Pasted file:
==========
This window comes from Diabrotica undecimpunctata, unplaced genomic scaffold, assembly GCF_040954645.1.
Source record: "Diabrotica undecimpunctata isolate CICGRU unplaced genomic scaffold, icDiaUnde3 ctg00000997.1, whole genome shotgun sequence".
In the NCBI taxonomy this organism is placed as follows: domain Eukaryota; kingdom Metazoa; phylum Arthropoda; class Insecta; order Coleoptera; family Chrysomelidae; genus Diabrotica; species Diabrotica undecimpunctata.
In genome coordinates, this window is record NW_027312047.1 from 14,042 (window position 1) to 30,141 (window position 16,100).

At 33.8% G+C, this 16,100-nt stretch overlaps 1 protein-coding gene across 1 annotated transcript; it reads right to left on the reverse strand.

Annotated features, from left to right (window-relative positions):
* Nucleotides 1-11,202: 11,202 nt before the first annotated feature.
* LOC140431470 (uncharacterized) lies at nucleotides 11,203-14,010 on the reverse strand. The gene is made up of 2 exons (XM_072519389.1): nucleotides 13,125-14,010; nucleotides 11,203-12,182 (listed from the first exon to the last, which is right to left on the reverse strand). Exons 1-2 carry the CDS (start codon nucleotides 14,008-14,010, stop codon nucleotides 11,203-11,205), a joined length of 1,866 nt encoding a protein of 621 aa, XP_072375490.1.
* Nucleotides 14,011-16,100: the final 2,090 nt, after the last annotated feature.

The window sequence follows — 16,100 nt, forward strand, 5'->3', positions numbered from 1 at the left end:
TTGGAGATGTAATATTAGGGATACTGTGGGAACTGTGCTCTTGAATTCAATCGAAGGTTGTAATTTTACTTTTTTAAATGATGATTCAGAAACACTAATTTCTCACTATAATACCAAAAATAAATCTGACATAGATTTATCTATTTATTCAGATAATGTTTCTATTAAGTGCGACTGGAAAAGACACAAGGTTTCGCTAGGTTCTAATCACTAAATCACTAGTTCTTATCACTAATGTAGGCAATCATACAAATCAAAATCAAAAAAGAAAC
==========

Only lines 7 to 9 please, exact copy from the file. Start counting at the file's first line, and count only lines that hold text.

* Nucleotides 1-11,202: 11,202 nt before the first annotated feature.
* LOC140431470 (uncharacterized) lies at nucleotides 11,203-14,010 on the reverse strand. The gene is made up of 2 exons (XM_072519389.1): nucleotides 13,125-14,010; nucleotides 11,203-12,182 (listed from the first exon to the last, which is right to left on the reverse strand). Exons 1-2 carry the CDS (start codon nucleotides 14,008-14,010, stop codon nucleotides 11,203-11,205), a joined length of 1,866 nt encoding a protein of 621 aa, XP_072375490.1.
* Nucleotides 14,011-16,100: the final 2,090 nt, after the last annotated feature.